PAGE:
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Okay, so I'm learning Bash, and there's that exercise;

"Write a script that checks every ten seconds if the user 'user000' is logged in."

My idea is to grep a who, but I don't know how to incorporate this into a script. I tried things like

if [ `who | grep "user000"` ] then things

but it returns the matched lines with grep, not true/false.

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5 Answers 5

You want grep -q. That's "quiet mode"; just sets status based on whether there were any matches, doesn't output anything. So:

if who | grep -q "user000"; then things; fi
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1  
FYI - Solaris's grep does not support -q –  DVK Oct 28 '09 at 16:50
    
DVK: Too bad. POSIX grep specifies `-q' since 1997: opengroup.org/onlinepubs/7990989775/xcu/grep.html Also, drop the brackets. It's the shell equivalent of if (var == true) {} –  guns Oct 28 '09 at 17:54
1  
Probably want to throw a "|cut -d1 -b' '" in there and use "grep '^user000$'". This will avoid false positives when 'user0001' logs in. –  Stephen Paul Lesniewski Oct 28 '09 at 18:34
    
Well, I meant drop the brackets and the backticks. The shell will evaluate the exit value of the command transparently. –  guns Oct 28 '09 at 18:36
    
And then you want to add a ';' before the 'then' or start it on a new line. OR, you can do it in an && list: who | grep -q "user000" && things. (Sorry. I would have just edited your answer if I had the ability) –  guns Oct 29 '09 at 0:09

You can do

who | grep "user000" > /dev/null  2>&1
# You can use "-q" option of grep instead of redirecting to /dev/null 
# if your grep support it. Mine does not.
if [ "$?" -eq "0" ]
then ...

This uses $? - a Shell variable which stores the return/exit code of the last command that was exected. grep exits with return code "0" on success and non-zero on failure (e.g. no lines found returns "1" ) - a typical arrangement for a Unix command, by the way.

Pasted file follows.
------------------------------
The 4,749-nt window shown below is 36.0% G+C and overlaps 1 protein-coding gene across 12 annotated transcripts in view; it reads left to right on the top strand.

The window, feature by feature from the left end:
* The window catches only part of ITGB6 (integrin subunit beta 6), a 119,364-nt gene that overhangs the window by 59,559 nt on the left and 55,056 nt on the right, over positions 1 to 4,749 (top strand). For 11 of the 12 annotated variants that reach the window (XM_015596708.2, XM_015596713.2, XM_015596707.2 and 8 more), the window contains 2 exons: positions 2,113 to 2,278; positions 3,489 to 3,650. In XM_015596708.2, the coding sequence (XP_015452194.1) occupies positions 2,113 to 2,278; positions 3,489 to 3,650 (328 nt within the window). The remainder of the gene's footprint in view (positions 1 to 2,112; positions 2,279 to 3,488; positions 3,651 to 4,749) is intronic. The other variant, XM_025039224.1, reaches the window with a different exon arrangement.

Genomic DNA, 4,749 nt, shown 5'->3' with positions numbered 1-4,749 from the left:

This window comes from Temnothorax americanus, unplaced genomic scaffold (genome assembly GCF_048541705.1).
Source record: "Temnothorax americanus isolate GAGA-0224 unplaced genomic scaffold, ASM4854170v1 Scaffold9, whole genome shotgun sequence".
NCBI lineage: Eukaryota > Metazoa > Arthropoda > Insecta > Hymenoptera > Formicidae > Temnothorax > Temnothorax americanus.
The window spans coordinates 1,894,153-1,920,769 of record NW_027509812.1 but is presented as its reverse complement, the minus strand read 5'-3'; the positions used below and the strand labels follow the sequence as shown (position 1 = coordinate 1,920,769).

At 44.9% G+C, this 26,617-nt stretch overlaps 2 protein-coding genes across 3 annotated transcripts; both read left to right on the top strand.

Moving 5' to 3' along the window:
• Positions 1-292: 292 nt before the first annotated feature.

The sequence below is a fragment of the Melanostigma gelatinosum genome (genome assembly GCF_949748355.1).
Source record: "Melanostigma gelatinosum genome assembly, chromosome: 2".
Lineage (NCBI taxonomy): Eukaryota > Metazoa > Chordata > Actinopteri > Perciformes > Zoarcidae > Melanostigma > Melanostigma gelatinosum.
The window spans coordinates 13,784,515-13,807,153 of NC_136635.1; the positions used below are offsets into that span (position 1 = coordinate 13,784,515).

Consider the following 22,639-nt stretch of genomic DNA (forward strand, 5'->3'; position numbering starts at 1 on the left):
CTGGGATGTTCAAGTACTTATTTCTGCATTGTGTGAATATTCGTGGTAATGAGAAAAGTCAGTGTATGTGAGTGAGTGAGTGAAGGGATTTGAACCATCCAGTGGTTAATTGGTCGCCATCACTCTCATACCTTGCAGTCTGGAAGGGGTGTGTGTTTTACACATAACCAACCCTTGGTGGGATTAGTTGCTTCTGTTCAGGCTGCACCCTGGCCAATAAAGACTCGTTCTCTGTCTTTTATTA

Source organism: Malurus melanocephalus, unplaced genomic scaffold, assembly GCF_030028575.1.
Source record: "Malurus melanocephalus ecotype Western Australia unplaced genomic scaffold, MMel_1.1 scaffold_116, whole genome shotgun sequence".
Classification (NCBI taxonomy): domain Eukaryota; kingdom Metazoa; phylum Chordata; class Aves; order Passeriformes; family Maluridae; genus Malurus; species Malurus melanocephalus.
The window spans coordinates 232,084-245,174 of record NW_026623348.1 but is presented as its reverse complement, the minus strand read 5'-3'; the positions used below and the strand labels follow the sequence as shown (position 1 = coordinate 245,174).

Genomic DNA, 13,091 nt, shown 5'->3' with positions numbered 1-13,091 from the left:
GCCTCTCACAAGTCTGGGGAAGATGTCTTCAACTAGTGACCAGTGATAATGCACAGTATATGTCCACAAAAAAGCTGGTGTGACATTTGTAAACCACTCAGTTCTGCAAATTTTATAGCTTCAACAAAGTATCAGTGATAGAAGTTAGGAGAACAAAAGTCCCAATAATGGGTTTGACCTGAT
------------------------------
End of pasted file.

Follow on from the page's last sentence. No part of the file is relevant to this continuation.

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Your redirection >&! creates a file called "!". Perhaps you mean ... 2>&1 > /dev/null –  Dennis Williamson Oct 28 '09 at 17:10
    
That's cause I used csh refirection instead of sh redirection by force of habit - didn't do anything in bourne in ages :) –  DVK Oct 28 '09 at 17:50
    
And the reason for down-voting is??? –  DVK Oct 28 '09 at 18:21

If you're testing the exit code of a pipe or command in a if or while, you can leave off the square brackets and backticks (you should use $() instead of backticks anyway):

if who | grep "user000" > /dev/null 2>&1
then
  things-to-do
fi
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You can also leave off the quotes around user000. –  Idelic Oct 28 '09 at 21:42

Most answers have the right idea, but really you want to drop all output from grep, including errors. Also, a semicolon is required after the ] for an if:

if who | grep 'user000' >/dev/null 2>&1; then
    do things
fi

If you are using GNU grep, you can use the -s and -q options instead:

if who | grep -sq 'user000'; then
    do things
fi

EDIT: dropped brackets; if only needs brackets for comparison ops

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You can duplicate file descriptors and shorten the redirection spec. –  Dennis Williamson Oct 28 '09 at 17:19
    
Semicolon is only required when then appears on the same line. When then is on the following line, it is not needed. –  bstpierre Oct 28 '09 at 23:34
    
Why do you do the redirection in two times instead of using &>, is there a reason ? (pure curiosity). –  LB40 Oct 29 '09 at 16:35

It's probably not the most elegant incantation, but I tend to use:

if [ `who | grep "user000" | wc -l` = "1" ]; then ....
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why not use 'who | grep -c user000' ? –  innaM Oct 28 '09 at 16:50
    
What if the user is logged in more than once? –  Dennis Williamson Oct 28 '09 at 17:12
    
@Manni: hadn't thought of the -c flag to grep. Is that Posix though, or an extension? @Dennis: does who list one mention per login shell? –  the_mandrill Oct 28 '09 at 22:02
    
I'm ssh'd into a server a couple of time, plus a couple of xterms, plus the gdm login or whatever so my name appears five times in who right now. –  Dennis Williamson Oct 28 '09 at 22:16
    
@the_mandrill: since -c also works on ancient solaris boxes, I guess it's Posix. –  innaM Oct 30 '09 at 15:05

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